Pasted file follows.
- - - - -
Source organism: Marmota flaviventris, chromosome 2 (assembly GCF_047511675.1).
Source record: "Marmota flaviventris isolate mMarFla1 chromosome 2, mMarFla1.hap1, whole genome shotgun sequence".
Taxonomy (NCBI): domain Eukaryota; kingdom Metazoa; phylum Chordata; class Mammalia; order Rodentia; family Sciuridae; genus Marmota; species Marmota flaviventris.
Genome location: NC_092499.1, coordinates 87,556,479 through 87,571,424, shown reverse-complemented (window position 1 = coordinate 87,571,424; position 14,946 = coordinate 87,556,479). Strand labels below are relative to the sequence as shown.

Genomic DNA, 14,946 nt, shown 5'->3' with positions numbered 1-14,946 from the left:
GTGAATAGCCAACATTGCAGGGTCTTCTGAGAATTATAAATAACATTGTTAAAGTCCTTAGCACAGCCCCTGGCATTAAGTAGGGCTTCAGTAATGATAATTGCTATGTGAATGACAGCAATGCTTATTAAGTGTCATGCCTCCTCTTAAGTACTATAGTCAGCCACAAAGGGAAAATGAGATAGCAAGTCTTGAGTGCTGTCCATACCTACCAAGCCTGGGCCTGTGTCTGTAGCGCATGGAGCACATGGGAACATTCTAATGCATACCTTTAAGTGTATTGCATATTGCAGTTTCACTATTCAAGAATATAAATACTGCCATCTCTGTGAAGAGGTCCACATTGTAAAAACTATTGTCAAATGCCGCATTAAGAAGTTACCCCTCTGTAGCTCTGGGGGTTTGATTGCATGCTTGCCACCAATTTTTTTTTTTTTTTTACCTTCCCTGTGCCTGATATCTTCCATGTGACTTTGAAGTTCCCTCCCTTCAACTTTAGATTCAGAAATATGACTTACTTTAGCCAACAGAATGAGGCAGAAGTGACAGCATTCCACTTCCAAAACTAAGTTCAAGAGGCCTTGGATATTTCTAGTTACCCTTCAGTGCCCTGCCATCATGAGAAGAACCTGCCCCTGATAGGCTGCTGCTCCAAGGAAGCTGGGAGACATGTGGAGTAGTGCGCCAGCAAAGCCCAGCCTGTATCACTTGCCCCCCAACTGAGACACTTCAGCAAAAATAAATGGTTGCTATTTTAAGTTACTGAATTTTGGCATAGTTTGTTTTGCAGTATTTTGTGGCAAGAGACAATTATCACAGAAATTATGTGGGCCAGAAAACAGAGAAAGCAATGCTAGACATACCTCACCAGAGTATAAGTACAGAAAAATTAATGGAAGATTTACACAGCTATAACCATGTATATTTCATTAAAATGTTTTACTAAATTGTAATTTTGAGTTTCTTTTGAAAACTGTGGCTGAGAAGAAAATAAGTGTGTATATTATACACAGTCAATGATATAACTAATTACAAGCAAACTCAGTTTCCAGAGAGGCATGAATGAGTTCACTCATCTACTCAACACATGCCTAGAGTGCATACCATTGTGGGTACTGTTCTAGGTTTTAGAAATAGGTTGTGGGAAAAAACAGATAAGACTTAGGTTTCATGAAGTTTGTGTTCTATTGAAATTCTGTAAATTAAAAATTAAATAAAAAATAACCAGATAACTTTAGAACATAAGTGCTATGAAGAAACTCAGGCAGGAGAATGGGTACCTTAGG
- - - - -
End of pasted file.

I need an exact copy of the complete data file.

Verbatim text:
Source organism: Marmota flaviventris, chromosome 2 (assembly GCF_047511675.1).
Source record: "Marmota flaviventris isolate mMarFla1 chromosome 2, mMarFla1.hap1, whole genome shotgun sequence".
Taxonomy (NCBI): domain Eukaryota; kingdom Metazoa; phylum Chordata; class Mammalia; order Rodentia; family Sciuridae; genus Marmota; species Marmota flaviventris.
Genome location: NC_092499.1, coordinates 87,556,479 through 87,571,424, shown reverse-complemented (window position 1 = coordinate 87,571,424; position 14,946 = coordinate 87,556,479). Strand labels below are relative to the sequence as shown.

Genomic DNA, 14,946 nt, shown 5'->3' with positions numbered 1-14,946 from the left:
GTGAATAGCCAACATTGCAGGGTCTTCTGAGAATTATAAATAACATTGTTAAAGTCCTTAGCACAGCCCCTGGCATTAAGTAGGGCTTCAGTAATGATAATTGCTATGTGAATGACAGCAATGCTTATTAAGTGTCATGCCTCCTCTTAAGTACTATAGTCAGCCACAAAGGGAAAATGAGATAGCAAGTCTTGAGTGCTGTCCATACCTACCAAGCCTGGGCCTGTGTCTGTAGCGCATGGAGCACATGGGAACATTCTAATGCATACCTTTAAGTGTATTGCATATTGCAGTTTCACTATTCAAGAATATAAATACTGCCATCTCTGTGAAGAGGTCCACATTGTAAAAACTATTGTCAAATGCCGCATTAAGAAGTTACCCCTCTGTAGCTCTGGGGGTTTGATTGCATGCTTGCCACCAATTTTTTTTTTTTTTTTACCTTCCCTGTGCCTGATATCTTCCATGTGACTTTGAAGTTCCCTCCCTTCAACTTTAGATTCAGAAATATGACTTACTTTAGCCAACAGAATGAGGCAGAAGTGACAGCATTCCACTTCCAAAACTAAGTTCAAGAGGCCTTGGATATTTCTAGTTACCCTTCAGTGCCCTGCCATCATGAGAAGAACCTGCCCCTGATAGGCTGCTGCTCCAAGGAAGCTGGGAGACATGTGGAGTAGTGCGCCAGCAAAGCCCAGCCTGTATCACTTGCCCCCCAACTGAGACACTTCAGCAAAAATAAATGGTTGCTATTTTAAGTTACTGAATTTTGGCATAGTTTGTTTTGCAGTATTTTGTGGCAAGAGACAATTATCACAGAAATTATGTGGGCCAGAAAACAGAGAAAGCAATGCTAGACATACCTCACCAGAGTATAAGTACAGAAAAATTAATGGAAGATTTACACAGCTATAACCATGTATATTTCATTAAAATGTTTTACTAAATTGTAATTTTGAGTTTCTTTTGAAAACTGTGGCTGAGAAGAAAATAAGTGTGTATATTATACACAGTCAATGATATAACTAATTACAAGCAAACTCAGTTTCCAGAGAGGCATGAATGAGTTCACTCATCTACTCAACACATGCCTAGAGTGCATACCATTGTGGGTACTGTTCTAGGTTTTAGAAATAGGTTGTGGGAAAAAACAGATAAGACTTAGGTTTCATGAAGTTTGTGTTCTATTGAAATTCTGTAAATTAAAAATTAAATAAAAAATAACCAGATAACTTTAGAACATAAGTGCTATGAAGAAACTCAGGCAGGAGAATGGGTACCTTAGG